Trambling by Desmond Mandeville
Reviewed and Interpreted by Geoffrey Budworth
Published by IGKT 2021
The word ‘trambling’ derives from a knotting pastime in which the knot tyer is said to be ‘rambling’ along a sequence of knots. You are allowed to change the structure at hand, one tuck at a time, but you are not allowed to let the construct fall apart. Trambling by Desmond Mandeville is a book that has been long in the making, but well worth the wait. Geoffrey Budworth reviewed and interpreted a considerable body of trambling notes that Desmond bequeathed us upon his passing away in 1992.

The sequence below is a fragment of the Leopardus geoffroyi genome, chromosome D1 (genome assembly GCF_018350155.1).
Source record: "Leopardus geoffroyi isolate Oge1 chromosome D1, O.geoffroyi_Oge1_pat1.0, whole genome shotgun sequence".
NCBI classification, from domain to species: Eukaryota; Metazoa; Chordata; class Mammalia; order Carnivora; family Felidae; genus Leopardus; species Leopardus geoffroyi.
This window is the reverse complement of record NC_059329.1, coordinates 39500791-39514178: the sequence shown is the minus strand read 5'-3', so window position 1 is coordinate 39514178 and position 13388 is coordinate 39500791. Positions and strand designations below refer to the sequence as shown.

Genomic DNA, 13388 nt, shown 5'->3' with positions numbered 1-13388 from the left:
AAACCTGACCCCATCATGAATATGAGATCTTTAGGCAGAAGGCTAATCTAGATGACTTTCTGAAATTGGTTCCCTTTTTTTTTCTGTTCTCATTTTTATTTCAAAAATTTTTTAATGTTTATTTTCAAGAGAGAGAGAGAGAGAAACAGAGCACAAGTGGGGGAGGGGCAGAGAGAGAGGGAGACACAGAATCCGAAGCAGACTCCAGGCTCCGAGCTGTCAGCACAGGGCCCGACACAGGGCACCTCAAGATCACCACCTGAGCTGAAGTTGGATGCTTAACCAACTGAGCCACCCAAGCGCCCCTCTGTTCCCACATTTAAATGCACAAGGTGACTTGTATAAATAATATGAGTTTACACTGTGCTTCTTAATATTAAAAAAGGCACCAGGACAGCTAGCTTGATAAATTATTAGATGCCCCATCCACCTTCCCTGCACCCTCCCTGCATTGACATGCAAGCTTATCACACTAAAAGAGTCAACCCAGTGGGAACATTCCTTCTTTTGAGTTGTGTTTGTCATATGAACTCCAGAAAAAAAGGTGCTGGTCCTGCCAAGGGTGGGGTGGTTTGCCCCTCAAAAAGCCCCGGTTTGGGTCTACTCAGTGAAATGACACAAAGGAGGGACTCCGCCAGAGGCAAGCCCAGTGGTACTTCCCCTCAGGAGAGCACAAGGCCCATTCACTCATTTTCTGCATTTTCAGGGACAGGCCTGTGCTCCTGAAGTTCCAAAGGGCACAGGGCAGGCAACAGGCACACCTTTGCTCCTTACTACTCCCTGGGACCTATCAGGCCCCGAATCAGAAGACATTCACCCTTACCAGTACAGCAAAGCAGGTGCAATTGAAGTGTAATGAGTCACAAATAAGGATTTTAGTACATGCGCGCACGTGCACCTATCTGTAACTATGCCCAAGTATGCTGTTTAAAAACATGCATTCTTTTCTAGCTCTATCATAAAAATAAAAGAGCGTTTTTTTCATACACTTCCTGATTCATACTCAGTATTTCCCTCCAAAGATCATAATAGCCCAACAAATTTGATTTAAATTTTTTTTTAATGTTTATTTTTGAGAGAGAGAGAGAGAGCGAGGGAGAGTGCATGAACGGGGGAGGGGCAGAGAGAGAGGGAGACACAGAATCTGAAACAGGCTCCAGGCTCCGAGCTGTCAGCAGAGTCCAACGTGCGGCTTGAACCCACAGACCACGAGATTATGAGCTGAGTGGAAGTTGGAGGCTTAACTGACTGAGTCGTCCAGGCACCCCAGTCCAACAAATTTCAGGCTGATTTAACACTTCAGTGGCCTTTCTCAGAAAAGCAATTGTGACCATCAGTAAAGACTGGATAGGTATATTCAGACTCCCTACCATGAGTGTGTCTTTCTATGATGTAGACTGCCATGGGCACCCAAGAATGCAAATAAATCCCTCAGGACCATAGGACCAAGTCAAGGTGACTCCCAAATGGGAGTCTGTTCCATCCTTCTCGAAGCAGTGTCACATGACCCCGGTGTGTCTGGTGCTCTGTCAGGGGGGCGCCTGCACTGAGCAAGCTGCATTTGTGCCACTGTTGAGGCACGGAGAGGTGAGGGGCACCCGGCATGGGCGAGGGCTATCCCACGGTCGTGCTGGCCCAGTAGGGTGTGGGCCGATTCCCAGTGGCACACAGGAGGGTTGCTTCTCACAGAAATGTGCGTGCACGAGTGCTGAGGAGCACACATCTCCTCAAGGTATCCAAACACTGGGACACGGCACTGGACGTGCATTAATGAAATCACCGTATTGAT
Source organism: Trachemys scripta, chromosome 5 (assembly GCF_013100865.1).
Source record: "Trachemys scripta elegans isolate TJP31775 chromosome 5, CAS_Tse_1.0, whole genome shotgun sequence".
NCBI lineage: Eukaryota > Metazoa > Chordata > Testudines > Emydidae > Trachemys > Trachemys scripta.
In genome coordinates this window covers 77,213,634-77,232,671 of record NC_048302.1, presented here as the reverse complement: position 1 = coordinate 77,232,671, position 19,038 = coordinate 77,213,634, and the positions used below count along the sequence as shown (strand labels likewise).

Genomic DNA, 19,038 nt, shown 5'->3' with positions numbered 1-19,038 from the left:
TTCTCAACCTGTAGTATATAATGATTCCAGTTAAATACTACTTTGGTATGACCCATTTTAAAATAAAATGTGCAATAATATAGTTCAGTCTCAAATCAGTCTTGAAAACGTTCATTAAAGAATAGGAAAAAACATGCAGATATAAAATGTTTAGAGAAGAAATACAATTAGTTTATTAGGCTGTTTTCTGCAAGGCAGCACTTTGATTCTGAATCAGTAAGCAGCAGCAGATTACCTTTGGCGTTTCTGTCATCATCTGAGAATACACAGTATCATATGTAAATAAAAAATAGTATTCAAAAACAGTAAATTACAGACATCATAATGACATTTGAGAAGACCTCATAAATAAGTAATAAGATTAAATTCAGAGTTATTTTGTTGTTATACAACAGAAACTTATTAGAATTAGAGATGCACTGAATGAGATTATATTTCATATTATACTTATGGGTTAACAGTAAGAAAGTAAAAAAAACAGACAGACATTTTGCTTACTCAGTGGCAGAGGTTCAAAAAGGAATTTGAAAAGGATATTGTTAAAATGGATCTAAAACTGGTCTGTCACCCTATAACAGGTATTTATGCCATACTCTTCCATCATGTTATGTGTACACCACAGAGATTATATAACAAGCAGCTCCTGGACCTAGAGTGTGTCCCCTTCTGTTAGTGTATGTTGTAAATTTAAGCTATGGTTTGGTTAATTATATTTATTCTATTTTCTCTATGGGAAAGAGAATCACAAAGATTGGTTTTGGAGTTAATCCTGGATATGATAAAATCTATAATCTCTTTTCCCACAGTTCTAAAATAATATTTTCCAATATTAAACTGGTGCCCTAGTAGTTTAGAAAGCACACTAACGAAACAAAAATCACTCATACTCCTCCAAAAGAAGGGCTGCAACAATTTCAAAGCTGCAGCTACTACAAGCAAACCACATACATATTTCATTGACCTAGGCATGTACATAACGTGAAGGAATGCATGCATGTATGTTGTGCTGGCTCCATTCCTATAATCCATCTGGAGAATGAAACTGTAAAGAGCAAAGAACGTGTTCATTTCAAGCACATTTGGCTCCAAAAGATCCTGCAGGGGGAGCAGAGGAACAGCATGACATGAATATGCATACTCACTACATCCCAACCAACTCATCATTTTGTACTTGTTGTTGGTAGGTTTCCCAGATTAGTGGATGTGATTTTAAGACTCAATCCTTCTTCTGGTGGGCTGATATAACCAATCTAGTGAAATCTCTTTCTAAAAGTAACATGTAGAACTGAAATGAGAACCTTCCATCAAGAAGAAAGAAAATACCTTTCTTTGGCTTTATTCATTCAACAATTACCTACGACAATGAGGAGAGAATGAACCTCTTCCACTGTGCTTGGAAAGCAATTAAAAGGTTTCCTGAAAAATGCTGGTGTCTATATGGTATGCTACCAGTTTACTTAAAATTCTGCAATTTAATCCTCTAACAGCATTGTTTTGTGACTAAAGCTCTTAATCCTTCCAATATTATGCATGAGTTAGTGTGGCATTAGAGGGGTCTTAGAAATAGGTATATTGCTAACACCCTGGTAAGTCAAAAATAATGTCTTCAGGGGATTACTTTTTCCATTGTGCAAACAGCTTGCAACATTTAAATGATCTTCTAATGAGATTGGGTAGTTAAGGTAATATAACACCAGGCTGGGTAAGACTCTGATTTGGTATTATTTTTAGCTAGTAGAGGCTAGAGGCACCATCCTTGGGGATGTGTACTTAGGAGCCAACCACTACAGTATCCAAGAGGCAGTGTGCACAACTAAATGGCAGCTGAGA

Several of Desmond’s ideas were printed in Knotting Matters. But the backdrop, with the larger historical and evolutionary picture, lurked beyond the horizon, left in a state of unpublished manuscript. These notes deserved a push towards completion as well as presentation in a more comprehensive manner.
By gathering Desmond’s legacy into one book, Geoffrey’s work admirably accomplishes both objectives. He offers the reader a fascinating overview of how trambling came into existence and positions the subject in the context of other knot research. This highly original investigation hovers between formal and frivolous. Formally, it may well unleash new creativity in various scientific branches, where knots’ invariant properties dominate a global understanding of their nature. Frivolously, it will aid any knotter in leisurely pursuit of the next knotty surprise along an exciting tramble.
Pieter van de Griend